From: John W Burgeson <firstname.lastname@example.org>
> >It is read as it makes sense without the need to try to
> >reinterpret the Bible to fit the assumptions of mythological
> That's a new term -- "mythological naturalism."
Not a new term. It is simply stating that Naturalism is mythology. It's
assumptions have no factual basis. The unprovable assumptions are:
1. matter/energy/motion originated (and continually operates) according to
natural laws by which they interact that is inherent within them.
2. Nature is all there is and has ever been or ever will be.
> I take it that when one accepts the very peculiar YEC interpretation of
> Genesis, that every piece of observational and experimental data he/she
> knows about must necessarily be shoehorned into that interpretation, and
> when this is not done, one is practicing this "mythological naturalism."
The very same thing is done within the mythology of Naturalism. It is the
world view/ paradigm within which every piece of observational and
experimental data is interpreted. That world view interpretations are in
conflict with the Creationary Catastrophist interpretation of the very same
> The problem is, Allen, that when one tries to shoehorn all that data into
> a YEC interpretation, "the shoe does not fit." Gosse, in OMPHALOS, comes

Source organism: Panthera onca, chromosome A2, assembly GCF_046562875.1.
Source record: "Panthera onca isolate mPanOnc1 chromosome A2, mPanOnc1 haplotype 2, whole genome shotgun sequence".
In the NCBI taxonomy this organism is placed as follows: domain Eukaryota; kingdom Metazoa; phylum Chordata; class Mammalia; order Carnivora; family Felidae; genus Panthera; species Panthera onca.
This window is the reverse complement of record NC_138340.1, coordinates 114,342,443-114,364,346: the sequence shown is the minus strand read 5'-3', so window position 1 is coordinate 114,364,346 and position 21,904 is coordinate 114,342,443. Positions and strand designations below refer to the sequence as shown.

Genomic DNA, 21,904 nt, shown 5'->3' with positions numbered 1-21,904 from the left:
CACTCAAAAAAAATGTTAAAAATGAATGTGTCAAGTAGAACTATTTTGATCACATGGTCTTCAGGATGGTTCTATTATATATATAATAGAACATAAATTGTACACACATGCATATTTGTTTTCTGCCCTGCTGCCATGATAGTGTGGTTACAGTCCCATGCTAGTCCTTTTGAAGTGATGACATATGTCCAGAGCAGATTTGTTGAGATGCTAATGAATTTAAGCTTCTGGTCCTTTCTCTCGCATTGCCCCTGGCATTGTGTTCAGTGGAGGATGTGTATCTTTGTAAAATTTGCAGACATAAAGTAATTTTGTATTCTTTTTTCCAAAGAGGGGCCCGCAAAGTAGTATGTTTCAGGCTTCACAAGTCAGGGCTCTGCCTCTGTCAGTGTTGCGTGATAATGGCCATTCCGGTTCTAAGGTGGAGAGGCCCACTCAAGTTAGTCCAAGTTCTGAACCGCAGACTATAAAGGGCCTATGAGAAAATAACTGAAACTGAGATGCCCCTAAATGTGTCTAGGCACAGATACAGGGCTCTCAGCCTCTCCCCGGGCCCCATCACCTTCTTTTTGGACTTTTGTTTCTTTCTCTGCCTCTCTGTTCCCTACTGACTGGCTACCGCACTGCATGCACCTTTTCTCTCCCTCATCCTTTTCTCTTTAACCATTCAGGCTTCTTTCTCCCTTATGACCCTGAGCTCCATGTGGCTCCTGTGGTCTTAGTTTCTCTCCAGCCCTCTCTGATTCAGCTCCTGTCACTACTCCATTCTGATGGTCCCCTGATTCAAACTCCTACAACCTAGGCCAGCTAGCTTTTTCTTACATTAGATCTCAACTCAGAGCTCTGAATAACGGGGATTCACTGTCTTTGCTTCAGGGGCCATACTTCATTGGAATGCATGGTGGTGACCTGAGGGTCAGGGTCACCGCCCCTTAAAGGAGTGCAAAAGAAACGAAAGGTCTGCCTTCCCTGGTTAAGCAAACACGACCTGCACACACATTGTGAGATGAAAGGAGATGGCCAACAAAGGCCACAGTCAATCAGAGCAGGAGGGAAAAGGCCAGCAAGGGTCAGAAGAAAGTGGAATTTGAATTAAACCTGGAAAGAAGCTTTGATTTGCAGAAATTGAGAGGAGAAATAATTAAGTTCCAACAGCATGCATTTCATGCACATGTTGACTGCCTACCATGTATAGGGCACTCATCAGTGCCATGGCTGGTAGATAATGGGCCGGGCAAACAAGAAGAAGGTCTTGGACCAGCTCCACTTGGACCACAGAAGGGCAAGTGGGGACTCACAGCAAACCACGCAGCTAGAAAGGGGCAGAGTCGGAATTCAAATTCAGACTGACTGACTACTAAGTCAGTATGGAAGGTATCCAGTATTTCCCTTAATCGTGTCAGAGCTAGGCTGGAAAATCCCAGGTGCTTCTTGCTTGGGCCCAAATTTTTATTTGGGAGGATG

> as close as anyone, IMHO, even though many here will take issue with even
> this much. To do so, he must necessarily posit "virtual time," which
> leads many to accuse him of seeing God as a great deceiver.
All data is interpreted within (not shoehorned into) either Naturalism or
Creationary Catastrophism. The problem has been that Naturalistic
interpretations have been the de fecato truth of sciences for so long that
many cannot think outside the box of Naturalism.
> Genesis was written, so the scholars say, about 600 BC, most probably
> from earlier legends told around the campfire.
Genesis was written long before 600 BC. The literary structure of Genesis
closely parallels the literary structure of the era of cuneiform writing on
clay tablets. This was before and during the time traditionally apply to
when Moses lived. By 600 BC, the art of cuneiform writing was lost in dusty
ruins for hundreds of years. It has only been since the advent of modern
archaeology that the similarities has been rediscovered.
> And that message is NOT scientific knowledge.
The Bible is not a scientific tome, but it does record observations from
which we can draw conclusions concerning the state of the world during the
Flood Catastrophe for instance. It does not matter precisely what the
ancient writers of the Bible may have believed about the natural world
around them. Their observations would be largely independent of their
personal interpretations of the information. We may take the observations
and look at them within our world view and propose interpretations based
upon what we now know about the world today.
This archive was generated by hypermail 2b29 : Fri Feb 08 2002 - 00:30:44 EST